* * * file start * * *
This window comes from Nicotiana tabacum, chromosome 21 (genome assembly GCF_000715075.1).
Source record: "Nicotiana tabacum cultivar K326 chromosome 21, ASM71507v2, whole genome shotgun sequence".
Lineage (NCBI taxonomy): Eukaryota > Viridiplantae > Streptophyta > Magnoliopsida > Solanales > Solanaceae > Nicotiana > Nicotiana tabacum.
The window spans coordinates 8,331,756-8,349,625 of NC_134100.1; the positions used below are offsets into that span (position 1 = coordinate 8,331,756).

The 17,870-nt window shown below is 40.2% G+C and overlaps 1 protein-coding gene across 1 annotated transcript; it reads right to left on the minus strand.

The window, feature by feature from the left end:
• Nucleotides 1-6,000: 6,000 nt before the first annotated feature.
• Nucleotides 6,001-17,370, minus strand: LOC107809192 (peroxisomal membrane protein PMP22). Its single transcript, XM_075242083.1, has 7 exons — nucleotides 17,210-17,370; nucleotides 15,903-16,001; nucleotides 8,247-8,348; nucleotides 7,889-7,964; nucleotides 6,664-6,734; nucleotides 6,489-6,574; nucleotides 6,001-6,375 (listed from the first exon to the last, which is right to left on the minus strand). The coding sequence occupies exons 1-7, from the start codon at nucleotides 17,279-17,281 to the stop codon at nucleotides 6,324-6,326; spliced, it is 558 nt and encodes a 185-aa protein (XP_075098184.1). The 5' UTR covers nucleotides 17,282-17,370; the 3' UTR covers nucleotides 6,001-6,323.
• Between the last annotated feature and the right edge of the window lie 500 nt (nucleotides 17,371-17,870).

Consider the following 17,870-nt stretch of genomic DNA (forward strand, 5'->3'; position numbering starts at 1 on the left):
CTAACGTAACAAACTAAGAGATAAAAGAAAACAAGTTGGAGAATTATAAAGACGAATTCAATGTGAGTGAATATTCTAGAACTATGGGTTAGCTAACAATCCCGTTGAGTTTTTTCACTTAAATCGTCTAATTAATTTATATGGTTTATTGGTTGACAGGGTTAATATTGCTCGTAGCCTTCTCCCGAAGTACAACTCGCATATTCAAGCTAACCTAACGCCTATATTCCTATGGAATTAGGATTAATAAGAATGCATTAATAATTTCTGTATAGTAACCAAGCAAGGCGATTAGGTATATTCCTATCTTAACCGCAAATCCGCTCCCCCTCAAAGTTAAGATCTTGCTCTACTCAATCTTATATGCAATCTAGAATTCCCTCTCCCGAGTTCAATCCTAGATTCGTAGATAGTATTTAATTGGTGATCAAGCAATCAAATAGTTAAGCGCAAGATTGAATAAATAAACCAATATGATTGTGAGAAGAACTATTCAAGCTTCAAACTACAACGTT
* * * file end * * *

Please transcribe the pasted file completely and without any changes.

This window comes from Nicotiana tabacum, chromosome 21 (genome assembly GCF_000715075.1).
Source record: "Nicotiana tabacum cultivar K326 chromosome 21, ASM71507v2, whole genome shotgun sequence".
Lineage (NCBI taxonomy): Eukaryota > Viridiplantae > Streptophyta > Magnoliopsida > Solanales > Solanaceae > Nicotiana > Nicotiana tabacum.
The window spans coordinates 8,331,756-8,349,625 of NC_134100.1; the positions used below are offsets into that span (position 1 = coordinate 8,331,756).

The 17,870-nt window shown below is 40.2% G+C and overlaps 1 protein-coding gene across 1 annotated transcript; it reads right to left on the minus strand.

The window, feature by feature from the left end:
• Nucleotides 1-6,000: 6,000 nt before the first annotated feature.
• Nucleotides 6,001-17,370, minus strand: LOC107809192 (peroxisomal membrane protein PMP22). Its single transcript, XM_075242083.1, has 7 exons — nucleotides 17,210-17,370; nucleotides 15,903-16,001; nucleotides 8,247-8,348; nucleotides 7,889-7,964; nucleotides 6,664-6,734; nucleotides 6,489-6,574; nucleotides 6,001-6,375 (listed from the first exon to the last, which is right to left on the minus strand). The coding sequence occupies exons 1-7, from the start codon at nucleotides 17,279-17,281 to the stop codon at nucleotides 6,324-6,326; spliced, it is 558 nt and encodes a 185-aa protein (XP_075098184.1). The 5' UTR covers nucleotides 17,282-17,370; the 3' UTR covers nucleotides 6,001-6,323.
• Between the last annotated feature and the right edge of the window lie 500 nt (nucleotides 17,371-17,870).

Consider the following 17,870-nt stretch of genomic DNA (forward strand, 5'->3'; position numbering starts at 1 on the left):
CTAACGTAACAAACTAAGAGATAAAAGAAAACAAGTTGGAGAATTATAAAGACGAATTCAATGTGAGTGAATATTCTAGAACTATGGGTTAGCTAACAATCCCGTTGAGTTTTTTCACTTAAATCGTCTAATTAATTTATATGGTTTATTGGTTGACAGGGTTAATATTGCTCGTAGCCTTCTCCCGAAGTACAACTCGCATATTCAAGCTAACCTAACGCCTATATTCCTATGGAATTAGGATTAATAAGAATGCATTAATAATTTCTGTATAGTAACCAAGCAAGGCGATTAGGTATATTCCTATCTTAACCGCAAATCCGCTCCCCCTCAAAGTTAAGATCTTGCTCTACTCAATCTTATATGCAATCTAGAATTCCCTCTCCCGAGTTCAATCCTAGATTCGTAGATAGTATTTAATTGGTGATCAAGCAATCAAATAGTTAAGCGCAAGATTGAATAAATAAACCAATATGATTGTGAGAAGAACTATTCAAGCTTCAAACTACAACGTT